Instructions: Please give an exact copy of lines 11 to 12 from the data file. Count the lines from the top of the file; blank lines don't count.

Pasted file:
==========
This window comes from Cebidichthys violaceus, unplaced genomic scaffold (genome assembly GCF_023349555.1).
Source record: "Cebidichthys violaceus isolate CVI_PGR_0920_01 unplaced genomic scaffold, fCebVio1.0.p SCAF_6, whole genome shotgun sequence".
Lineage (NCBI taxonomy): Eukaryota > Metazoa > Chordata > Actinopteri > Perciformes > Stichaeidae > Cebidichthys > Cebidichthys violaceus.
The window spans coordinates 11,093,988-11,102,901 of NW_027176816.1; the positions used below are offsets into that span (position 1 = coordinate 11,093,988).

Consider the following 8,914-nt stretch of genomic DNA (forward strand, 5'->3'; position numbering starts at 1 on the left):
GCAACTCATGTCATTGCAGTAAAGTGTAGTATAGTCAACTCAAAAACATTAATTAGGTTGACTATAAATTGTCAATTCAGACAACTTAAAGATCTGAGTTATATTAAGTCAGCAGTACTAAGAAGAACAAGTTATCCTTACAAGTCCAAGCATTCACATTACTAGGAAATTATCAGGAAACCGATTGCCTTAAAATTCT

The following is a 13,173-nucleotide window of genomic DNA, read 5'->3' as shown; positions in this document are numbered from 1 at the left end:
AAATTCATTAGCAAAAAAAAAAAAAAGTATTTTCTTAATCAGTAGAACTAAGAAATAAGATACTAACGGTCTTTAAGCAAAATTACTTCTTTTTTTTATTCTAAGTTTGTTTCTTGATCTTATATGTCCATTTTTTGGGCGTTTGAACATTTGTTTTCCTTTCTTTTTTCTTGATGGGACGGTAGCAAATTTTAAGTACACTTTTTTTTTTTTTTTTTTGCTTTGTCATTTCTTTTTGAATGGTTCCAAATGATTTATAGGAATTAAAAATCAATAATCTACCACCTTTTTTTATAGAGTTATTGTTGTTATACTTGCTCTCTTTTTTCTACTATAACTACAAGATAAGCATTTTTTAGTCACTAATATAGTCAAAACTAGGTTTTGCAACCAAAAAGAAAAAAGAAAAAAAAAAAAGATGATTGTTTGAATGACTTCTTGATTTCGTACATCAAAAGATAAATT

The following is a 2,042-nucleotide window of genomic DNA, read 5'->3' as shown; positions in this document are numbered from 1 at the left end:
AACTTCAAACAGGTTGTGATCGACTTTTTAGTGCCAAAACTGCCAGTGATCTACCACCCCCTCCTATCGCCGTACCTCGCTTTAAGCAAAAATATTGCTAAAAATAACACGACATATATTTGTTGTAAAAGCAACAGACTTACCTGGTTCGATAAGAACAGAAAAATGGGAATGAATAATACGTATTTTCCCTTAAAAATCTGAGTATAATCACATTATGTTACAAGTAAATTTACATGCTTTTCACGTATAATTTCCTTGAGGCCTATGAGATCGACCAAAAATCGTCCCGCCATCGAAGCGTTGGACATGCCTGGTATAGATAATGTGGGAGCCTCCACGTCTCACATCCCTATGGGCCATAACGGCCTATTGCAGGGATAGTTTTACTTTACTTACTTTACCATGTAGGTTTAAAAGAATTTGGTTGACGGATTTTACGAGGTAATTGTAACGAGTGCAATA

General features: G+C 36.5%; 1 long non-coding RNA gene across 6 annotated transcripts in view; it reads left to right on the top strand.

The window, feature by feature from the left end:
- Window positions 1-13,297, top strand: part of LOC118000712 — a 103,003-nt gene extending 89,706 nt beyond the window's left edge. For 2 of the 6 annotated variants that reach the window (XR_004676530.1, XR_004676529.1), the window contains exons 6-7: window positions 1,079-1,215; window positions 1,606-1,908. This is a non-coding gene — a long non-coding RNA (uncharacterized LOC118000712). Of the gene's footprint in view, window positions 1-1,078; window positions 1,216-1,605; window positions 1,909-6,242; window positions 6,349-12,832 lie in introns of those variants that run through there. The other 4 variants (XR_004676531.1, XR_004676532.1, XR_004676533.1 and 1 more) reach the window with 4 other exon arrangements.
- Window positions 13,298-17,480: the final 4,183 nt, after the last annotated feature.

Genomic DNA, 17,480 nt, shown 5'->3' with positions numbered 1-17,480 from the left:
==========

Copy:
General features: G+C 36.5%; 1 long non-coding RNA gene across 6 annotated transcripts in view; it reads left to right on the top strand.

The window, feature by feature from the left end: